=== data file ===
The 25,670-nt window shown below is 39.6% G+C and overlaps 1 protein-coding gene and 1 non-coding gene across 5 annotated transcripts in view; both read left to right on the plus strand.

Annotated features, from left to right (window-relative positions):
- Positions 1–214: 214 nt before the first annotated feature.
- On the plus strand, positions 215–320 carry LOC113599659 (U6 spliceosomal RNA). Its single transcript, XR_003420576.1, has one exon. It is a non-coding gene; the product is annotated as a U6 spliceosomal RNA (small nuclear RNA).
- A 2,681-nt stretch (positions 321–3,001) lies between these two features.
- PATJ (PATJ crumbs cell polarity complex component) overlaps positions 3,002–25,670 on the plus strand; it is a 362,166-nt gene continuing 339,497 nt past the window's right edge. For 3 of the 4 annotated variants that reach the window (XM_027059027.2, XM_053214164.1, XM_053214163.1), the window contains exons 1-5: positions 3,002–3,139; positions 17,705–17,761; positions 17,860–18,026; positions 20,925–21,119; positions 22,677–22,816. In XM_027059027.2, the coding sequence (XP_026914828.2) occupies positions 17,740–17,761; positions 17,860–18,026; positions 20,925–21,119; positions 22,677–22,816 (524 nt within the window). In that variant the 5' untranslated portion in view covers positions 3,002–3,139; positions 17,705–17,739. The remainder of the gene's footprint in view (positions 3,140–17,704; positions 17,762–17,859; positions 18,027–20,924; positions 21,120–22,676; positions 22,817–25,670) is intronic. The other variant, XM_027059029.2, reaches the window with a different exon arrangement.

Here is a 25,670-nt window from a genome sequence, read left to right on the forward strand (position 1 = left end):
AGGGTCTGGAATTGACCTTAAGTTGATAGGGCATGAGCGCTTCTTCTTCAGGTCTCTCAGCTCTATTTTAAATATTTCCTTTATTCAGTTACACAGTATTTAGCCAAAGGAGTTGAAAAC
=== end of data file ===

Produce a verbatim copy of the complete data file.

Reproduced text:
The 25,670-nt window shown below is 39.6% G+C and overlaps 1 protein-coding gene and 1 non-coding gene across 5 annotated transcripts in view; both read left to right on the plus strand.

Annotated features, from left to right (window-relative positions):
- Positions 1–214: 214 nt before the first annotated feature.
- On the plus strand, positions 215–320 carry LOC113599659 (U6 spliceosomal RNA). Its single transcript, XR_003420576.1, has one exon. It is a non-coding gene; the product is annotated as a U6 spliceosomal RNA (small nuclear RNA).
- A 2,681-nt stretch (positions 321–3,001) lies between these two features.
- PATJ (PATJ crumbs cell polarity complex component) overlaps positions 3,002–25,670 on the plus strand; it is a 362,166-nt gene continuing 339,497 nt past the window's right edge. For 3 of the 4 annotated variants that reach the window (XM_027059027.2, XM_053214164.1, XM_053214163.1), the window contains exons 1-5: positions 3,002–3,139; positions 17,705–17,761; positions 17,860–18,026; positions 20,925–21,119; positions 22,677–22,816. In XM_027059027.2, the coding sequence (XP_026914828.2) occupies positions 17,740–17,761; positions 17,860–18,026; positions 20,925–21,119; positions 22,677–22,816 (524 nt within the window). In that variant the 5' untranslated portion in view covers positions 3,002–3,139; positions 17,705–17,739. The remainder of the gene's footprint in view (positions 3,140–17,704; positions 17,762–17,859; positions 18,027–20,924; positions 21,120–22,676; positions 22,817–25,670) is intronic. The other variant, XM_027059029.2, reaches the window with a different exon arrangement.

Here is a 25,670-nt window from a genome sequence, read left to right on the forward strand (position 1 = left end):
AGGGTCTGGAATTGACCTTAAGTTGATAGGGCATGAGCGCTTCTTCTTCAGGTCTCTCAGCTCTATTTTAAATATTTCCTTTATTCAGTTACACAGTATTTAGCCAAAGGAGTTGAAAAC